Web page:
Ashley Juran [AJ], Fire Adapted Montana: My favorite part of coordinating FAM is connecting people to help answer questions, provide guidance, and share experiences. Helping to facilitate learning opportunities between network members, diverse partners and the public is key to creating fire adapted communities. I feel fortunate to have members that are innovative and actively engaged in building bridges to expand the partners that are engaged in the network.
Hilary Lundgren [HL], Washington Fire Adapted Communities Learning Network: Our network members motivate me to do this work. When I hear or see WAFAC members sharing their work with other members, asking for their advice, or taking what they have learned through shared experiences and adapting similar FAC practices across the state keeps me inspired. As a network coordinator I get to follow the threads of work that are creating changes in communities.
Anne Mottek [AM], Arizona Fire Adapted Communities: My favorite part is the diversity of my work and the people that I work with. My work contributes to addressing an issue that has direct impacts on us all, especially in the southwest (wildfire risk reduction and post-fire flooding). I am grateful and humbled that the work that I do is meaningful. I view this work as vital in solving long standing issues that are so critical in our ecological and social spheres. I hope that my contribution is having a formidable effect on improving forest health and reducing severe wildfire risk to communities.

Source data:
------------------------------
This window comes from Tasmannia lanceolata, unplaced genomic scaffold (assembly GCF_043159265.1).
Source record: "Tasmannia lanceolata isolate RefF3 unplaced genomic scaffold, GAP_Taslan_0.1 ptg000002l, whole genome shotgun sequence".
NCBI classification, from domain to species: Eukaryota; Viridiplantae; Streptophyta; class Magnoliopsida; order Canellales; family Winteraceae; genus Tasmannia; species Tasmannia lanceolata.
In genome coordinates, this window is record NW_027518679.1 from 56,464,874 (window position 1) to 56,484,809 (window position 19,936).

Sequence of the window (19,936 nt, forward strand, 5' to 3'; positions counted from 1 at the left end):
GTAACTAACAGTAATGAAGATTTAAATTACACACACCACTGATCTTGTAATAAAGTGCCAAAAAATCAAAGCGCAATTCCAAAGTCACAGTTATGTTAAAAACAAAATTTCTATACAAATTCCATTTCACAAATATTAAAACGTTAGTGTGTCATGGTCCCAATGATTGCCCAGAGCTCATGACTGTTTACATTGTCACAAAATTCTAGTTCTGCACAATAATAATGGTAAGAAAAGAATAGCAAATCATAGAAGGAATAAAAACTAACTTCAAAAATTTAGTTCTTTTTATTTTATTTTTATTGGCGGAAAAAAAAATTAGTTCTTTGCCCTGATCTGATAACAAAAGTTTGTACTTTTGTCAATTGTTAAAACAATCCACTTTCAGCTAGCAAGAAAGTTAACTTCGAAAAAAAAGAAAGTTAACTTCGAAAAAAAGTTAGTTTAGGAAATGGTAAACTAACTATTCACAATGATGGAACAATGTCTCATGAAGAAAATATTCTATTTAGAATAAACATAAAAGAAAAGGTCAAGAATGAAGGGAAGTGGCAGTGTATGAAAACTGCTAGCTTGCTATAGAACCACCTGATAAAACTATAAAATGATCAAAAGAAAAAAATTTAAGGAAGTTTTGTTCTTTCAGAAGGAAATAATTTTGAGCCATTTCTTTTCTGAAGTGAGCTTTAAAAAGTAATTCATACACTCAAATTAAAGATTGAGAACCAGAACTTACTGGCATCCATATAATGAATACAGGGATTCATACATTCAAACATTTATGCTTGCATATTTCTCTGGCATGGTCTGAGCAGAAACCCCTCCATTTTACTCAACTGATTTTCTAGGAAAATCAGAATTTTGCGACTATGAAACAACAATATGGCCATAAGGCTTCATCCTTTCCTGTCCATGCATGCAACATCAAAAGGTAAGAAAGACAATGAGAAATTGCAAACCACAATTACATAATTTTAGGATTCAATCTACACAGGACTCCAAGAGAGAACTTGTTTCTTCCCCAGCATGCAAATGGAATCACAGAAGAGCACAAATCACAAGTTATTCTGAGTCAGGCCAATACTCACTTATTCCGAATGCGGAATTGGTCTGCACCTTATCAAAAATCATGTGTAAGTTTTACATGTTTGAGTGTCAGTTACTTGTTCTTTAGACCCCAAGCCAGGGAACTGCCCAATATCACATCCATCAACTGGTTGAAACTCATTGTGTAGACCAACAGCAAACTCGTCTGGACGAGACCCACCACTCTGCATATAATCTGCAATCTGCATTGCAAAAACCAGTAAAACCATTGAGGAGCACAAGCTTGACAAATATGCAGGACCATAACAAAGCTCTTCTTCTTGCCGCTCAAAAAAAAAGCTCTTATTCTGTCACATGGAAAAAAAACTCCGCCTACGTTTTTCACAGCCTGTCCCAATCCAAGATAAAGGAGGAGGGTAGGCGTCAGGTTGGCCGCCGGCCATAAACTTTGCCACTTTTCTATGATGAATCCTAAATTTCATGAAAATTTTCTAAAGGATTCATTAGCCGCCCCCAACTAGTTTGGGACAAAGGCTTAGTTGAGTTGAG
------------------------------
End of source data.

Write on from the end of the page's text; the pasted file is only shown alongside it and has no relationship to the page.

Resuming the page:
Matt Piccarello [MP], Fire Adapted Communities New Mexico: I love making personal connections in small, rural communities; knowing the fire chiefs and firefighters in a small mountain town and knowing the folks that own the BBQ place that catered a prescribed fire for us. Many of the most impactful fire adaptation strategies are not complicated or expensive, they sometimes just require a lot of coordination and collaboration. I don’t have to personally solve climate change or restore millions of acres of forests on my own to feel like I’ve made a difference—working with folks in a community that experiences wildfire has a big impact for that community and that is what motivates me.
What does a typical Wednesday look like? Who might you work with?
HL: I am always trying to find new ways to track what is happening, finding resources and making connections between our members and/or partners. As a network coordinator, there are two facets to the work – external (‘front of the house’) such as connecting network members, sharing resources, attending local network member coalition meetings, going on site visits and helping coordinate learning opportunities for members. In order to keep the front of the house working, we spend a lot of time working internally (‘back of the house’). In this space, we stay connected via WAFAC staff team calls, we provide small awards to support network participation and on-the-ground FAC projects which all require project management (reviewing invoices, drafting agreements, tracking budgets, etc.), and keeping systems up-to-date, such as Podio and our WAFAC website, to keep the information flowing.